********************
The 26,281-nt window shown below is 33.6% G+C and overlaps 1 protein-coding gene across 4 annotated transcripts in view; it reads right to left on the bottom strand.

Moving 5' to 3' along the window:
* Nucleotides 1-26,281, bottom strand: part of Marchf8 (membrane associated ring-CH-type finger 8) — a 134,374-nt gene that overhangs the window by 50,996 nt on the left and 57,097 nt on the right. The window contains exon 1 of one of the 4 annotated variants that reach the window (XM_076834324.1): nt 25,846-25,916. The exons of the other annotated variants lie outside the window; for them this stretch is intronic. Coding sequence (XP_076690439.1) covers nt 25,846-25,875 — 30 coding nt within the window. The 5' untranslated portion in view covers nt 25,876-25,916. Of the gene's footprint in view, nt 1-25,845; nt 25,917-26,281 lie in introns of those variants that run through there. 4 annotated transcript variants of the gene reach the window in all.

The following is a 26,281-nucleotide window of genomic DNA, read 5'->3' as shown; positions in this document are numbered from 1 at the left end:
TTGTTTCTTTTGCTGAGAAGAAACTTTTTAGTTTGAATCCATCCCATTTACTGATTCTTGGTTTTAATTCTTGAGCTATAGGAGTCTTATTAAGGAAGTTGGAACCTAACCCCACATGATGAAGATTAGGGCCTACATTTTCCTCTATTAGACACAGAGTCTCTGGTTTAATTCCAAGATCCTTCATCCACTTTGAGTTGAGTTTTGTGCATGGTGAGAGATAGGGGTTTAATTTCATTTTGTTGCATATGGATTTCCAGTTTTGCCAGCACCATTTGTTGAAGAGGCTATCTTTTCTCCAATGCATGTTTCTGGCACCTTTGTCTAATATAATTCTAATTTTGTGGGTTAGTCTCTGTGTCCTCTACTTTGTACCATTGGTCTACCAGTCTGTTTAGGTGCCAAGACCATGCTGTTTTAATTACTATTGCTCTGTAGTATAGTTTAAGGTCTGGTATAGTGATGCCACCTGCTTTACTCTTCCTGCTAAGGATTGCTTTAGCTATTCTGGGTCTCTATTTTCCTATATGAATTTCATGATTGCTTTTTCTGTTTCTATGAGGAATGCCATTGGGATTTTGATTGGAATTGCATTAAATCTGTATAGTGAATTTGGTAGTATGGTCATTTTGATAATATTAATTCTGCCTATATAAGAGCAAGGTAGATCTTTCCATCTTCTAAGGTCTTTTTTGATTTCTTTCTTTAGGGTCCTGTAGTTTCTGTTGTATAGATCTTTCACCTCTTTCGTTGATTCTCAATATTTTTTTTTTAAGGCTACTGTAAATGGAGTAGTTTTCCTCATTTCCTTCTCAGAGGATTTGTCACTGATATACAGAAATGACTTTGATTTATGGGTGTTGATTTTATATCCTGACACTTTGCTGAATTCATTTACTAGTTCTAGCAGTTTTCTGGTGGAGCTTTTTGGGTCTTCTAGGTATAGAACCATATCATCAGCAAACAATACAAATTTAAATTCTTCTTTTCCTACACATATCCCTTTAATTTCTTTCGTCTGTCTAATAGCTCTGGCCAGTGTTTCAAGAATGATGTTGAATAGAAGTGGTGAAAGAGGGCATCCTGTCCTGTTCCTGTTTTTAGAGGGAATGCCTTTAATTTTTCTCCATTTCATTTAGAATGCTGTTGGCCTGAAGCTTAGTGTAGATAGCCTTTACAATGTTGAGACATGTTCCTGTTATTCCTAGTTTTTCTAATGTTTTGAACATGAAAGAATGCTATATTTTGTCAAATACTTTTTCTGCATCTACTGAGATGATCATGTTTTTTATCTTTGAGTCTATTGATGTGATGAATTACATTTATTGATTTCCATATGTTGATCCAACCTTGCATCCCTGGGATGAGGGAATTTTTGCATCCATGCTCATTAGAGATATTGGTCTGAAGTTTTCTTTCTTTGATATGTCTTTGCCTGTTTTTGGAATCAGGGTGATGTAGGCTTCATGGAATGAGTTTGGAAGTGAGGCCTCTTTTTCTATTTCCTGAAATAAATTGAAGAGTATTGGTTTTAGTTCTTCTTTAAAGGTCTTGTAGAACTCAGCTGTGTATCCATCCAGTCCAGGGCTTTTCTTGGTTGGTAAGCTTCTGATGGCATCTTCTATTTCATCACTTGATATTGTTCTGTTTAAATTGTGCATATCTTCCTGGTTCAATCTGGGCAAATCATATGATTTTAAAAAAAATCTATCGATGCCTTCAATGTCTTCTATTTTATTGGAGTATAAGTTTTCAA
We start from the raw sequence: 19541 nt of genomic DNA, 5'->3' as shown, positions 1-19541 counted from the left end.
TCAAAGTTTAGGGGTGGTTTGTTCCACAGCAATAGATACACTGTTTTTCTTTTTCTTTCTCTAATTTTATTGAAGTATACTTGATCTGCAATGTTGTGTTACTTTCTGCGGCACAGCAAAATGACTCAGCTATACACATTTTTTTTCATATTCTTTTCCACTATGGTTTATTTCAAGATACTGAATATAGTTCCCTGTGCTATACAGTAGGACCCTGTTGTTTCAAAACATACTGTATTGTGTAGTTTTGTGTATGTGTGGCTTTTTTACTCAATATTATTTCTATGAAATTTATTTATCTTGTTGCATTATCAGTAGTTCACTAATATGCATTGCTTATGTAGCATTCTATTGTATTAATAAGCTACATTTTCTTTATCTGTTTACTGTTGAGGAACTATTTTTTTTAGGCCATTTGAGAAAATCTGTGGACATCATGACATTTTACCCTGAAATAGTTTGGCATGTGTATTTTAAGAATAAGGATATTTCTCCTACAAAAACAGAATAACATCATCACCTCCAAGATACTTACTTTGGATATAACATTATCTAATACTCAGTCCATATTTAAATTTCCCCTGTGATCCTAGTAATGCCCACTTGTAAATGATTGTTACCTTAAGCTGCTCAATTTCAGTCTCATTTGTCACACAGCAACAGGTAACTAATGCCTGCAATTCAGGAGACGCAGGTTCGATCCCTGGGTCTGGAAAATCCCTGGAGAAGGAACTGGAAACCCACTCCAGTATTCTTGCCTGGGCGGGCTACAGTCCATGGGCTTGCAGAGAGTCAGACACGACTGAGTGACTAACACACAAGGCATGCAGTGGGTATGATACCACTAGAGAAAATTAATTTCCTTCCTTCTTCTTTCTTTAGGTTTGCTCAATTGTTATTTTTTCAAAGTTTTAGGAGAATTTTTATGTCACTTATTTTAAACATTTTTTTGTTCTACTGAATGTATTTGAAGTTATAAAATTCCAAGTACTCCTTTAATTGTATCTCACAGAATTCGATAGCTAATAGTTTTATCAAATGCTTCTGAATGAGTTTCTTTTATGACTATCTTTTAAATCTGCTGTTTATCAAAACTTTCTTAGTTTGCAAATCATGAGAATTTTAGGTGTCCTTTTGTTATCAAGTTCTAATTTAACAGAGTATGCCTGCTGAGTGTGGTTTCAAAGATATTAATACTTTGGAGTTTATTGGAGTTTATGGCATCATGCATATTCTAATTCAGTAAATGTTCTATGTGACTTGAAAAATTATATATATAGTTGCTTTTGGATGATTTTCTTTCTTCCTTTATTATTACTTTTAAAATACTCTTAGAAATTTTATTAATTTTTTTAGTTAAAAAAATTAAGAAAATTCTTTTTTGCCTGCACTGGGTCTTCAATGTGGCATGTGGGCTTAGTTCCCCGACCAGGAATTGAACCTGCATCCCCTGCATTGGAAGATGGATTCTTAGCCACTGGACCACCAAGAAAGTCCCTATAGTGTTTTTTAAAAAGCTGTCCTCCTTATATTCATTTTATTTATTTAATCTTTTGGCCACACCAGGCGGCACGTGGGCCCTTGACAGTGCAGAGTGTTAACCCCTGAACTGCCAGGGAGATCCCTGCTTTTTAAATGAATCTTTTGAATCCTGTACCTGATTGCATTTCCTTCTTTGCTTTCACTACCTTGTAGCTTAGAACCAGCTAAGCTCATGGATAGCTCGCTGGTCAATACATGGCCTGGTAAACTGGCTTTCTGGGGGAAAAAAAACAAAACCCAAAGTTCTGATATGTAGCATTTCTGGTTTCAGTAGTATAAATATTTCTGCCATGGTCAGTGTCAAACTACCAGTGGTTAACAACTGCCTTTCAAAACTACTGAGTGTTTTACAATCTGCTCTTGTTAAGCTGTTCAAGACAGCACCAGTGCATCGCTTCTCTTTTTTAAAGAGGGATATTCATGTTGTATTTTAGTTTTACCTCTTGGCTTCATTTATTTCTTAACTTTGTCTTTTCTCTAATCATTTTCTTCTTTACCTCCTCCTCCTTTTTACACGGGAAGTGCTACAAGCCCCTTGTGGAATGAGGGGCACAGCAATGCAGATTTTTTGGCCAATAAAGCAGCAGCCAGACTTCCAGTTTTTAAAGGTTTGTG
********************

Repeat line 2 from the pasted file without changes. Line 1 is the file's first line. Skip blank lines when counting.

Moving 5' to 3' along the window: